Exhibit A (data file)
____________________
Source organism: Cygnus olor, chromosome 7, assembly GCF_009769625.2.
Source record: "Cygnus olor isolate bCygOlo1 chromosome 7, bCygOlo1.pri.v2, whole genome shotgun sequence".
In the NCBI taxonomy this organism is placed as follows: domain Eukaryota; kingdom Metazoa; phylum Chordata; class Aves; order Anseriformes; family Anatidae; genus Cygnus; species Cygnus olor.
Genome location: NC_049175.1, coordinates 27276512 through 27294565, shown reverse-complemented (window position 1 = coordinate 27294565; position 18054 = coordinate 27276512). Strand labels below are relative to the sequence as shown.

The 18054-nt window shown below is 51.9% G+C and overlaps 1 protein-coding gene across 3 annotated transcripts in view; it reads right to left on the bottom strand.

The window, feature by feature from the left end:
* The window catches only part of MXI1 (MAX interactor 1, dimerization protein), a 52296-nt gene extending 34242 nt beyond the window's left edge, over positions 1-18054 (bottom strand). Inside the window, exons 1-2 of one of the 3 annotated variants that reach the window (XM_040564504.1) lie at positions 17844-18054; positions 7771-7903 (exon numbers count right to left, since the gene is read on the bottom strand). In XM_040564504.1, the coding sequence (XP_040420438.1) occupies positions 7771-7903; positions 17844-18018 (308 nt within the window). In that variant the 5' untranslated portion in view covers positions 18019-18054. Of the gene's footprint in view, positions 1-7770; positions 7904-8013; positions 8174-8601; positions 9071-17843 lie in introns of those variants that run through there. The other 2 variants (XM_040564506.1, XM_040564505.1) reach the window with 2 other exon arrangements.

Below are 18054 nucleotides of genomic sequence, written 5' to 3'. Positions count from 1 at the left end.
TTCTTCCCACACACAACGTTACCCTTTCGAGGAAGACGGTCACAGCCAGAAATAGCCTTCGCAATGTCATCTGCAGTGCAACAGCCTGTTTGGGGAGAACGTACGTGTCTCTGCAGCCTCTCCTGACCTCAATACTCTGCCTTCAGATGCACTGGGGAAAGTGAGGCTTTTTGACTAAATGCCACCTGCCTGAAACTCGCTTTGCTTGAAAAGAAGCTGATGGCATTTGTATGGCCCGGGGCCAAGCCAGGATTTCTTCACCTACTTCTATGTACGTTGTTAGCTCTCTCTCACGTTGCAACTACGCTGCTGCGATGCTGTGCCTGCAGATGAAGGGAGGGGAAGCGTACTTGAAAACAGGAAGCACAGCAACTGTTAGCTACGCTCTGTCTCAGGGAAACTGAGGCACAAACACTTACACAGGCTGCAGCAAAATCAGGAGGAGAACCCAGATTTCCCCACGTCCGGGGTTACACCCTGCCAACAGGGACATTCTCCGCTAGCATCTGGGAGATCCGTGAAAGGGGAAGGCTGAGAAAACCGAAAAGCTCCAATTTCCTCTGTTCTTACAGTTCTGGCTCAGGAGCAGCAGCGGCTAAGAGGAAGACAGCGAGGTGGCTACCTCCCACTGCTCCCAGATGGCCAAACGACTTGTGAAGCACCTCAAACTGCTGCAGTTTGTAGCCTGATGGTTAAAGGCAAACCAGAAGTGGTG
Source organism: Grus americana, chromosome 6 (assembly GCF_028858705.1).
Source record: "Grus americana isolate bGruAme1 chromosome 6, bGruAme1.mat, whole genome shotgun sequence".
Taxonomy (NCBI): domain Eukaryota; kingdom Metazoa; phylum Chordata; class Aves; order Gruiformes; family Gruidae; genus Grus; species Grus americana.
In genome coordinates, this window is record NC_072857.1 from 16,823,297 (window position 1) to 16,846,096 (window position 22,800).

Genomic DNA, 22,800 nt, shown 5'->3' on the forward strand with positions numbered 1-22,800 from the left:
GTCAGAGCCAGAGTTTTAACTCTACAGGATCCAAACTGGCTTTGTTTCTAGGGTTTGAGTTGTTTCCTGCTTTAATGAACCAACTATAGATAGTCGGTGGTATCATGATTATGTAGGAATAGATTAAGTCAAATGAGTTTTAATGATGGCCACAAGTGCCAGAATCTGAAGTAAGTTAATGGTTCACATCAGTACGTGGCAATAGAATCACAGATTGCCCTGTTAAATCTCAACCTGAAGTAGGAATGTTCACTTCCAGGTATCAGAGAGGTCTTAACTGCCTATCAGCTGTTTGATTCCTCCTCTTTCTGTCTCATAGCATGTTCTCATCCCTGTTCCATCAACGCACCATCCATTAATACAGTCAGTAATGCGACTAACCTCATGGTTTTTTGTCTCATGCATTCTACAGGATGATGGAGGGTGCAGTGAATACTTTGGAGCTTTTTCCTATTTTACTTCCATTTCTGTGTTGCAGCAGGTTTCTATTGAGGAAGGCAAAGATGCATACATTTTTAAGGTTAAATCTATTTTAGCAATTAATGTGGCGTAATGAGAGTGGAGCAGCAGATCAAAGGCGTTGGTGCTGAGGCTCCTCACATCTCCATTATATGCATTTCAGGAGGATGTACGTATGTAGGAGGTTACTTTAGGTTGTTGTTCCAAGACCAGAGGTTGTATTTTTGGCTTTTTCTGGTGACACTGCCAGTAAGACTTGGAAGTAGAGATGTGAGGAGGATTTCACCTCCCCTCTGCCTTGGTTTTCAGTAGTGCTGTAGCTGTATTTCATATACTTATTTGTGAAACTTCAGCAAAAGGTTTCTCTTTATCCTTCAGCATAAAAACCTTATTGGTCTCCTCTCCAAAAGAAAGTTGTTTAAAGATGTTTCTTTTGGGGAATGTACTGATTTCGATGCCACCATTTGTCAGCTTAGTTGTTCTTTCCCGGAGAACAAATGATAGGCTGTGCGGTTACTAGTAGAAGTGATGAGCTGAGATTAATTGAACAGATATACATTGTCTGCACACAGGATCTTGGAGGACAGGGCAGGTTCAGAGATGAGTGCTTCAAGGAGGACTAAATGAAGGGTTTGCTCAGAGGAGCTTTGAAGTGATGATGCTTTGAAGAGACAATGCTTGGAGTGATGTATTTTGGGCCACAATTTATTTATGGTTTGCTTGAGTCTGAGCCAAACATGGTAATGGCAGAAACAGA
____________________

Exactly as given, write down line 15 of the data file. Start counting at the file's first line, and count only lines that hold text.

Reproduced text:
GTCAGAGCCAGAGTTTTAACTCTACAGGATCCAAACTGGCTTTGTTTCTAGGGTTTGAGTTGTTTCCTGCTTTAATGAACCAACTATAGATAGTCGGTGGTATCATGATTATGTAGGAATAGATTAAGTCAAATGAGTTTTAATGATGGCCACAAGTGCCAGAATCTGAAGTAAGTTAATGGTTCACATCAGTACGTGGCAATAGAATCACAGATTGCCCTGTTAAATCTCAACCTGAAGTAGGAATGTTCACTTCCAGGTATCAGAGAGGTCTTAACTGCCTATCAGCTGTTTGATTCCTCCTCTTTCTGTCTCATAGCATGTTCTCATCCCTGTTCCATCAACGCACCATCCATTAATACAGTCAGTAATGCGACTAACCTCATGGTTTTTTGTCTCATGCATTCTACAGGATGATGGAGGGTGCAGTGAATACTTTGGAGCTTTTTCCTATTTTACTTCCATTTCTGTGTTGCAGCAGGTTTCTATTGAGGAAGGCAAAGATGCATACATTTTTAAGGTTAAATCTATTTTAGCAATTAATGTGGCGTAATGAGAGTGGAGCAGCAGATCAAAGGCGTTGGTGCTGAGGCTCCTCACATCTCCATTATATGCATTTCAGGAGGATGTACGTATGTAGGAGGTTACTTTAGGTTGTTGTTCCAAGACCAGAGGTTGTATTTTTGGCTTTTTCTGGTGACACTGCCAGTAAGACTTGGAAGTAGAGATGTGAGGAGGATTTCACCTCCCCTCTGCCTTGGTTTTCAGTAGTGCTGTAGCTGTATTTCATATACTTATTTGTGAAACTTCAGCAAAAGGTTTCTCTTTATCCTTCAGCATAAAAACCTTATTGGTCTCCTCTCCAAAAGAAAGTTGTTTAAAGATGTTTCTTTTGGGGAATGTACTGATTTCGATGCCACCATTTGTCAGCTTAGTTGTTCTTTCCCGGAGAACAAATGATAGGCTGTGCGGTTACTAGTAGAAGTGATGAGCTGAGATTAATTGAACAGATATACATTGTCTGCACACAGGATCTTGGAGGACAGGGCAGGTTCAGAGATGAGTGCTTCAAGGAGGACTAAATGAAGGGTTTGCTCAGAGGAGCTTTGAAGTGATGATGCTTTGAAGAGACAATGCTTGGAGTGATGTATTTTGGGCCACAATTTATTTATGGTTTGCTTGAGTCTGAGCCAAACATGGTAATGGCAGAAACAGA